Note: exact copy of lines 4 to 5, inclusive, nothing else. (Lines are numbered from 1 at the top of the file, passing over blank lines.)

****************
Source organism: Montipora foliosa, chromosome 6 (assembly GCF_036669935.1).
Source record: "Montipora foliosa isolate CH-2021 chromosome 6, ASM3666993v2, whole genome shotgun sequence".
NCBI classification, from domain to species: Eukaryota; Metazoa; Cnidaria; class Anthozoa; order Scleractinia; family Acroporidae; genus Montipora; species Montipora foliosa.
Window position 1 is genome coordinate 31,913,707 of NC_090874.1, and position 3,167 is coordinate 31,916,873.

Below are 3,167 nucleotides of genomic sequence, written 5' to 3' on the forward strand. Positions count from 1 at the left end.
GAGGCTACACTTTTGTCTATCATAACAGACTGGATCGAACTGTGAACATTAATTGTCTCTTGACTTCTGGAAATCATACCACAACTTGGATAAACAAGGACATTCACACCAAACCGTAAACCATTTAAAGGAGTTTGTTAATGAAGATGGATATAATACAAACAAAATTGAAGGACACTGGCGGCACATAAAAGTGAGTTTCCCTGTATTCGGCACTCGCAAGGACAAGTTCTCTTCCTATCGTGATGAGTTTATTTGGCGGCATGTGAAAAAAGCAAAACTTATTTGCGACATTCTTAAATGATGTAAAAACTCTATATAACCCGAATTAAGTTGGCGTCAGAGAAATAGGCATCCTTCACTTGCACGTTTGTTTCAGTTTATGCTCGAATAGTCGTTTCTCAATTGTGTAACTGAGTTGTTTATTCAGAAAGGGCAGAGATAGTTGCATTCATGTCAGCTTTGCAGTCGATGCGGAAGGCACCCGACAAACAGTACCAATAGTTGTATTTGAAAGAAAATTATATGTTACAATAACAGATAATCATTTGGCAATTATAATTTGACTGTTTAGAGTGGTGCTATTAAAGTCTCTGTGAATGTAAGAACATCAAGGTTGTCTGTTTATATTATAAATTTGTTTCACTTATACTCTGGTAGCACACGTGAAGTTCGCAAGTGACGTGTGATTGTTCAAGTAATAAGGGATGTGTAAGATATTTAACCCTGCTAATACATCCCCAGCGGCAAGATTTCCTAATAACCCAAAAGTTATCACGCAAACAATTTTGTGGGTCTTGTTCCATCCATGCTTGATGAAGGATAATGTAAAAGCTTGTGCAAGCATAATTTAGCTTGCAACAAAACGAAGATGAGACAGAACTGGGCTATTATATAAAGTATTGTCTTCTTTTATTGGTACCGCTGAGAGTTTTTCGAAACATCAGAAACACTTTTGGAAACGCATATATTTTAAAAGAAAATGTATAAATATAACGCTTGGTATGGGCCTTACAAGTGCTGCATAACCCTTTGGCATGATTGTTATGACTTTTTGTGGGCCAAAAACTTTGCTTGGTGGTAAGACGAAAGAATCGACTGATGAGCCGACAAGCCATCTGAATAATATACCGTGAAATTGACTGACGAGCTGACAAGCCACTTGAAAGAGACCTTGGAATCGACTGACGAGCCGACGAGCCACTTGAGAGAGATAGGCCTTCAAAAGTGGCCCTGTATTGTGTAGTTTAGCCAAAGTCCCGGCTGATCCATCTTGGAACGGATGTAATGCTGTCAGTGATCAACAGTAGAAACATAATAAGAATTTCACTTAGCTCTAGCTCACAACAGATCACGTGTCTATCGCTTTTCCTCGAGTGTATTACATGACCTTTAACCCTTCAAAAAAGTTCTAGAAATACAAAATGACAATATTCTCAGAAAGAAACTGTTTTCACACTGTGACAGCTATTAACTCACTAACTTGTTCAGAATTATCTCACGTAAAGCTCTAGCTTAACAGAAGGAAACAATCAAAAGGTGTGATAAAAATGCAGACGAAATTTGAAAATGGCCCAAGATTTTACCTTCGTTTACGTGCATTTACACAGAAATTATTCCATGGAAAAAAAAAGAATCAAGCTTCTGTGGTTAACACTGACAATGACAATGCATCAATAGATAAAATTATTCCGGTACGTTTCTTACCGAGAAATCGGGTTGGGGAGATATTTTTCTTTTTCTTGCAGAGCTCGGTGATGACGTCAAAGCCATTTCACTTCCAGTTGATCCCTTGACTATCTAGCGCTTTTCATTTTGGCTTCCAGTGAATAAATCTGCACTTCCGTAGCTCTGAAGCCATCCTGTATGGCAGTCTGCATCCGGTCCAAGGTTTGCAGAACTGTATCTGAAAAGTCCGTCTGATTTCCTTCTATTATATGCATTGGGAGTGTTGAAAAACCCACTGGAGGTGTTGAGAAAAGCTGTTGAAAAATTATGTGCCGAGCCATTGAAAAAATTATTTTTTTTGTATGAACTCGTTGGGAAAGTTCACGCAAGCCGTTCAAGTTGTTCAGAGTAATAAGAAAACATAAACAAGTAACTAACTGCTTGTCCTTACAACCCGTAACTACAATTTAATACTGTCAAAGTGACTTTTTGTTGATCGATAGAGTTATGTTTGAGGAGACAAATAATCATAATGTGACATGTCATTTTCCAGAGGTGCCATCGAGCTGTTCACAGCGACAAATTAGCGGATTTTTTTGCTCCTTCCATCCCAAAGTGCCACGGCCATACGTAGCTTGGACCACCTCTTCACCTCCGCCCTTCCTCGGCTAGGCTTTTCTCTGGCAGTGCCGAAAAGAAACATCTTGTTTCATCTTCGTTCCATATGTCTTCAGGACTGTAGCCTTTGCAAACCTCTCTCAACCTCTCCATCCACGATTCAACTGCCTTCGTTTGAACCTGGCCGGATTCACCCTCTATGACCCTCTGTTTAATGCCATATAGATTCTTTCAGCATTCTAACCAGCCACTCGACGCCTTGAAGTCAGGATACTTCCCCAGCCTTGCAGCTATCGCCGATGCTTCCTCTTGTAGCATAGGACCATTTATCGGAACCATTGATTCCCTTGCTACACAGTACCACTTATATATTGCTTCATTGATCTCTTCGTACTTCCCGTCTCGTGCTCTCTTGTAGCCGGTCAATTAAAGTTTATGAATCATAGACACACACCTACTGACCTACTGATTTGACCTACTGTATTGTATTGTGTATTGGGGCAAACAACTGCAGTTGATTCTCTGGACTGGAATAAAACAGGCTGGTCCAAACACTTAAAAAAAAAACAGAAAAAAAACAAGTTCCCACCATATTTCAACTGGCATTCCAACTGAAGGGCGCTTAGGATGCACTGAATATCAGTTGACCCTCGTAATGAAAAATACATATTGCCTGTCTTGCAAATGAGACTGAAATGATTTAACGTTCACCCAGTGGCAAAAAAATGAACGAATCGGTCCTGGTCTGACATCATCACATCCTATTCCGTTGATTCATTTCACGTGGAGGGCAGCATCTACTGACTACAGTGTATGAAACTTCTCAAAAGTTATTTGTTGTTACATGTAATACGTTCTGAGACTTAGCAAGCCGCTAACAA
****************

Window position 1 is genome coordinate 31,913,707 of NC_090874.1, and position 3,167 is coordinate 31,916,873.

Below are 3,167 nucleotides of genomic sequence, written 5' to 3' on the forward strand. Positions count from 1 at the left end.